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School Leadership Teams: A Process Model of Team Development

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A number of studies have analyzed the factors that influence successful site-based management (SBM), but none has examined the relationships among those factors or their predictive value. In California, school leadership teams (SLTs) represent an aspect of school based management that is teacher-led and oriented to curriculum and school reform. The teams do not operate within the context of a prescribed programmatic formula and are not encumbered by personnel and budgeting decisions as are SBM committees. They receive training to learn to work together to improve teaching and learning at their schools with the goal of affecting student outcomes. To try to understand which factors are predictive of effective SLTs, we analyzed survey data from 71 elementary and 71 secondary SLTs that had received 1 full year of training. Using path analysis, we tested a model that identified the relationships among the factors that are most likely to influence the team's ability to focus on teaching and learning. The strongest predictor of their ability to focus on this important variable was the use of data collected within the school to identify needs and guide future decisions. Our findings also advanced our understanding of how SLTs work and revealed: (1) the importance of developing team skills in problem-solving as a predictor of many other positive relations; (2) the significance of strong professional relations as a predictor of positive district relations, use of data, and a focus on teaching and learning; and (3) the paradox of teams needing to hear parent and student voices and, at the same time, coping with the negative effect on professional relations if they are present on the team.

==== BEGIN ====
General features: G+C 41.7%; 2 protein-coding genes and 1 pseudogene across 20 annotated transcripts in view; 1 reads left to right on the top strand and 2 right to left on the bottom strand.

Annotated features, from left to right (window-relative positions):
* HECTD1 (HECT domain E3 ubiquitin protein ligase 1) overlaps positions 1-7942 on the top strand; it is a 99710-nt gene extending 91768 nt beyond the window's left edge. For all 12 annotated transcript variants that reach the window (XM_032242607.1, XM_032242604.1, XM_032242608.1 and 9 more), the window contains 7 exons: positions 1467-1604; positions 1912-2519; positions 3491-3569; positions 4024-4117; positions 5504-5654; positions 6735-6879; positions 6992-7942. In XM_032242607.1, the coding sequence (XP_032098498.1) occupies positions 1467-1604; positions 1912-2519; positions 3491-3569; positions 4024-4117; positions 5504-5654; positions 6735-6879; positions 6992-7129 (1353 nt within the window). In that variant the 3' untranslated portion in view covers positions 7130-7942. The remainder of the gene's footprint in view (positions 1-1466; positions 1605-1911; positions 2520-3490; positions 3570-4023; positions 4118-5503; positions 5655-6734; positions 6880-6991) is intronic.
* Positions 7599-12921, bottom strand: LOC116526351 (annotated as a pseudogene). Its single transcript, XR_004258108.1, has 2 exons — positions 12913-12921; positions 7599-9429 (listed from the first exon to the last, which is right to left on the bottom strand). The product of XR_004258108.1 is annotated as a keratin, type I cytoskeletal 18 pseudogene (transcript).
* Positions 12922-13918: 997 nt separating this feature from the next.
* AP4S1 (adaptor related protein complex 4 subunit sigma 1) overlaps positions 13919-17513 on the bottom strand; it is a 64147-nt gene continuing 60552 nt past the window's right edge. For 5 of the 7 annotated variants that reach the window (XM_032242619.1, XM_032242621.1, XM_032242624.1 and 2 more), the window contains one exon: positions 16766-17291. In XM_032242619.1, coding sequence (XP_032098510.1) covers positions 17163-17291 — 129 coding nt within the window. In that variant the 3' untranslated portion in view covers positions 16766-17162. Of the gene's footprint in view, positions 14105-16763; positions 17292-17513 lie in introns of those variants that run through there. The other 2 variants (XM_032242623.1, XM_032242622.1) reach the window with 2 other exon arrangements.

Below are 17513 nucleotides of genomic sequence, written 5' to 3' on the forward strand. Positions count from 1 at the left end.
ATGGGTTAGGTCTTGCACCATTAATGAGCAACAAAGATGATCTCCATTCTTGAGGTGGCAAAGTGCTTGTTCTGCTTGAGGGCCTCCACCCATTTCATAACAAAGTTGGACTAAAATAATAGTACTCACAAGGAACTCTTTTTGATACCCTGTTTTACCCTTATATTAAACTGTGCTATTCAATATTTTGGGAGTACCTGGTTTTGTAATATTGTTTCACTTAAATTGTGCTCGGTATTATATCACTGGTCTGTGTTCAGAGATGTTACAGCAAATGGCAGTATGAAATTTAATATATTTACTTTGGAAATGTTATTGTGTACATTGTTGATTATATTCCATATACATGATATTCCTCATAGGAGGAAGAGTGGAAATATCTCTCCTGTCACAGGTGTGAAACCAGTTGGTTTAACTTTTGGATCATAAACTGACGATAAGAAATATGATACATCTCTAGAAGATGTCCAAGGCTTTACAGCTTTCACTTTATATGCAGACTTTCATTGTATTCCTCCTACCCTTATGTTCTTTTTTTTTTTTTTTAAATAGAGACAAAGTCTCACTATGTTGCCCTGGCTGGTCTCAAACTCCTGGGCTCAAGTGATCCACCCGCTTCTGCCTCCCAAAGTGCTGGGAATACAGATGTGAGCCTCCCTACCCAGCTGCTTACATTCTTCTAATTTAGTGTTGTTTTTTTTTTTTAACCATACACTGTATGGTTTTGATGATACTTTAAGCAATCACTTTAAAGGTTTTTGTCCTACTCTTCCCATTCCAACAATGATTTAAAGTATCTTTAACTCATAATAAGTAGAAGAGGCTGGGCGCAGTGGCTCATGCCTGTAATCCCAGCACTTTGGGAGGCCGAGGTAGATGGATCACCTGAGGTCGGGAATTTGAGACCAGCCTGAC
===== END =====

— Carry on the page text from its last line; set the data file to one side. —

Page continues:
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Document Type: Research Article

Publication date: March 1, 2000

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